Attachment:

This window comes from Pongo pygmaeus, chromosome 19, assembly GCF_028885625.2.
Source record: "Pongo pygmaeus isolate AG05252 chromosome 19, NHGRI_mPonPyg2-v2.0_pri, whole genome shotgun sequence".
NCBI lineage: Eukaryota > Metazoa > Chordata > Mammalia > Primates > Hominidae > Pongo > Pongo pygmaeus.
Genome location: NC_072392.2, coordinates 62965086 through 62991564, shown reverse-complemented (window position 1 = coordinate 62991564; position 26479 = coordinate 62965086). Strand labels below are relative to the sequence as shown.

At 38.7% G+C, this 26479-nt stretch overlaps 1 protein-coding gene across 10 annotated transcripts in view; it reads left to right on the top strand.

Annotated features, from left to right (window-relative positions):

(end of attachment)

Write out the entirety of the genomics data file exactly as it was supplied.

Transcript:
This window comes from Pongo pygmaeus, chromosome 19, assembly GCF_028885625.2.
Source record: "Pongo pygmaeus isolate AG05252 chromosome 19, NHGRI_mPonPyg2-v2.0_pri, whole genome shotgun sequence".
NCBI lineage: Eukaryota > Metazoa > Chordata > Mammalia > Primates > Hominidae > Pongo > Pongo pygmaeus.
Genome location: NC_072392.2, coordinates 62965086 through 62991564, shown reverse-complemented (window position 1 = coordinate 62991564; position 26479 = coordinate 62965086). Strand labels below are relative to the sequence as shown.

At 38.7% G+C, this 26479-nt stretch overlaps 1 protein-coding gene across 10 annotated transcripts in view; it reads left to right on the top strand.

Annotated features, from left to right (window-relative positions):